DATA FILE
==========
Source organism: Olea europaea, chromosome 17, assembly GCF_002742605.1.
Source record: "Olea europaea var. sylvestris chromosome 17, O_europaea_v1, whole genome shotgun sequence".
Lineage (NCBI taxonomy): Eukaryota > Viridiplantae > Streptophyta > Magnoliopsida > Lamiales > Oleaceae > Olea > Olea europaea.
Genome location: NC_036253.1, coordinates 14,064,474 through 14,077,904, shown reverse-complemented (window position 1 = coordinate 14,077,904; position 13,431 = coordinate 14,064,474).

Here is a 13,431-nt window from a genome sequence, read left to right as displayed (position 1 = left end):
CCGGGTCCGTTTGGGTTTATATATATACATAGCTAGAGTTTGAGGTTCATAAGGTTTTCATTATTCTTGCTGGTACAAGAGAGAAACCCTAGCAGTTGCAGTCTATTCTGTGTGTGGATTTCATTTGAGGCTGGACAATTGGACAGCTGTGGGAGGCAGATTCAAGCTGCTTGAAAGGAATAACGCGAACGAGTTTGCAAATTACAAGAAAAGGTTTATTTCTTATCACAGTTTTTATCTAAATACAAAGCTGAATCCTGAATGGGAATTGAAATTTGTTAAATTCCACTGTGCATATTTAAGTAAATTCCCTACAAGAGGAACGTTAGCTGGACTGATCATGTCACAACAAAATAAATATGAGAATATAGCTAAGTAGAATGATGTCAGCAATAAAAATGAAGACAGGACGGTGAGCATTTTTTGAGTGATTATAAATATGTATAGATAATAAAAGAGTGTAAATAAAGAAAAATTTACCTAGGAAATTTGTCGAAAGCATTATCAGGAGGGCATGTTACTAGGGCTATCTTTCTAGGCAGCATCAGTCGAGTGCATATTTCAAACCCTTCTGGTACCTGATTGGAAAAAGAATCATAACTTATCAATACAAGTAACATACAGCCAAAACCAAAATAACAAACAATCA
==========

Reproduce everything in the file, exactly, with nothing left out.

Source organism: Olea europaea, chromosome 17, assembly GCF_002742605.1.
Source record: "Olea europaea var. sylvestris chromosome 17, O_europaea_v1, whole genome shotgun sequence".
Lineage (NCBI taxonomy): Eukaryota > Viridiplantae > Streptophyta > Magnoliopsida > Lamiales > Oleaceae > Olea > Olea europaea.
Genome location: NC_036253.1, coordinates 14,064,474 through 14,077,904, shown reverse-complemented (window position 1 = coordinate 14,077,904; position 13,431 = coordinate 14,064,474).

Here is a 13,431-nt window from a genome sequence, read left to right as displayed (position 1 = left end):
CCGGGTCCGTTTGGGTTTATATATATACATAGCTAGAGTTTGAGGTTCATAAGGTTTTCATTATTCTTGCTGGTACAAGAGAGAAACCCTAGCAGTTGCAGTCTATTCTGTGTGTGGATTTCATTTGAGGCTGGACAATTGGACAGCTGTGGGAGGCAGATTCAAGCTGCTTGAAAGGAATAACGCGAACGAGTTTGCAAATTACAAGAAAAGGTTTATTTCTTATCACAGTTTTTATCTAAATACAAAGCTGAATCCTGAATGGGAATTGAAATTTGTTAAATTCCACTGTGCATATTTAAGTAAATTCCCTACAAGAGGAACGTTAGCTGGACTGATCATGTCACAACAAAATAAATATGAGAATATAGCTAAGTAGAATGATGTCAGCAATAAAAATGAAGACAGGACGGTGAGCATTTTTTGAGTGATTATAAATATGTATAGATAATAAAAGAGTGTAAATAAAGAAAAATTTACCTAGGAAATTTGTCGAAAGCATTATCAGGAGGGCATGTTACTAGGGCTATCTTTCTAGGCAGCATCAGTCGAGTGCATATTTCAAACCCTTCTGGTACCTGATTGGAAAAAGAATCATAACTTATCAATACAAGTAACATACAGCCAAAACCAAAATAACAAACAATCA